Image via WikipediaChurches Together in England (CTE) has a number of Co-ordinating Groups. One of them, the Theology and Unity Group (TUG) has recently produced a report for 2010. Here are some extracts from the report:
At the March meeting, we had papers by Paul Avis, of the Anglican Commission for Christian Unity, on doctrinal development and by John Bradbury of Westminster College, Cambridge on the Reformed understanding of ecclesia semper reformanda. Both concepts raise key issues relating to the preservation and transmission of the apostolic faith and the authenticity of the ways in which it can be expressed in varying modes across time and space. Both papers engendered lively discussion with particular stress being laid on such matters as the relationship of diversity of expression to unity in faith and the extent to which contextualisation necessarily involved different expressions. Roger Paul drew our attention to current scientific thinking about co-evolution and wondered whether this had a bearing on the possibility of alternate authentic developments within the one Tradition. The relationship of the reformed ecclesia semper reformanda to the Roman Catholic stress on ecclesia semper purificanda was also raised.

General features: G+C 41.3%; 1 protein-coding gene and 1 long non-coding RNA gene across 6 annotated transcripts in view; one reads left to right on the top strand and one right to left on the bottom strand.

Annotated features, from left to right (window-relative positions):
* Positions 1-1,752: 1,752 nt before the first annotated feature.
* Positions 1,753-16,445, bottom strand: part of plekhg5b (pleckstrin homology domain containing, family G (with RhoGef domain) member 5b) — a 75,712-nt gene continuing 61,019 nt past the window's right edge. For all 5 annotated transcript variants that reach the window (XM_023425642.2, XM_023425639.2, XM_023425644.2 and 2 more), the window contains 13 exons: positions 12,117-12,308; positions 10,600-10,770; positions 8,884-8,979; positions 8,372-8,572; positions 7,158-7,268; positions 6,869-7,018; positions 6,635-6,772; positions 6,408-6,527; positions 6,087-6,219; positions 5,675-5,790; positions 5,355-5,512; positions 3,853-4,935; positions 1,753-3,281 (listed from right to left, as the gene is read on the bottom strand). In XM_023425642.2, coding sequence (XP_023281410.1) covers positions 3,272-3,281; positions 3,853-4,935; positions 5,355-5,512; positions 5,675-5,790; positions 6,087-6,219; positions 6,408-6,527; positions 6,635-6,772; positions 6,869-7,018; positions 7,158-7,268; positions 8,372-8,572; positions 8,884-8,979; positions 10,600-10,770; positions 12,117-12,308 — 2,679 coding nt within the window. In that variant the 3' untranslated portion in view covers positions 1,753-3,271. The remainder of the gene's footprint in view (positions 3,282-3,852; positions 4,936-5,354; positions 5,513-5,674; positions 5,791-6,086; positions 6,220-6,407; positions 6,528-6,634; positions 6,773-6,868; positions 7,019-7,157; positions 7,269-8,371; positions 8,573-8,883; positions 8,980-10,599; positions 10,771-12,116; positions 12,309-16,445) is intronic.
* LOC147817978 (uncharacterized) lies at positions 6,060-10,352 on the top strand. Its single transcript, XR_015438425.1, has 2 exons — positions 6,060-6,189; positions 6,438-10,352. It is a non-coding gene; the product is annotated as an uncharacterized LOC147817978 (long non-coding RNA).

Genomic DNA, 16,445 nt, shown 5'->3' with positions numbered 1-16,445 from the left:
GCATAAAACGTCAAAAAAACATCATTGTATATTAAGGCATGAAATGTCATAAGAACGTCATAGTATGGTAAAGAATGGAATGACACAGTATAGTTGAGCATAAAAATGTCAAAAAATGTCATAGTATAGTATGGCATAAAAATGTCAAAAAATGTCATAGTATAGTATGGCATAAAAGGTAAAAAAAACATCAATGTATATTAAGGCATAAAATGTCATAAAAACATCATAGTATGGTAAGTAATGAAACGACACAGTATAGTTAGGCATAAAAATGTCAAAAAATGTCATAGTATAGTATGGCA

At the June residential meeting, we explored Paul Avis' new book on ecumenical theology. We looked in particular at Paul's stress on the importance of the relational in ecumenism.
At the November meeting, we majored first on the recent papal visit, with particular reference to its ecumenical impact. On this we were carefully guided in a comprehensive review by Rev Mark Woodruff, who, in taking 'Peter has strengthened his brethren' as a sort of text, stressed the way in which the Holy Father had helped to give confidence to all the church leaders, not just the Roman Catholic bishops. He particularly stressed the impact of the Holy Father's speech to Parliament and its role in returning faith to the realm of public discourse. The other main topic considered was the compatibility of the practice in 'fresh expressions' with traditional ecclesiology.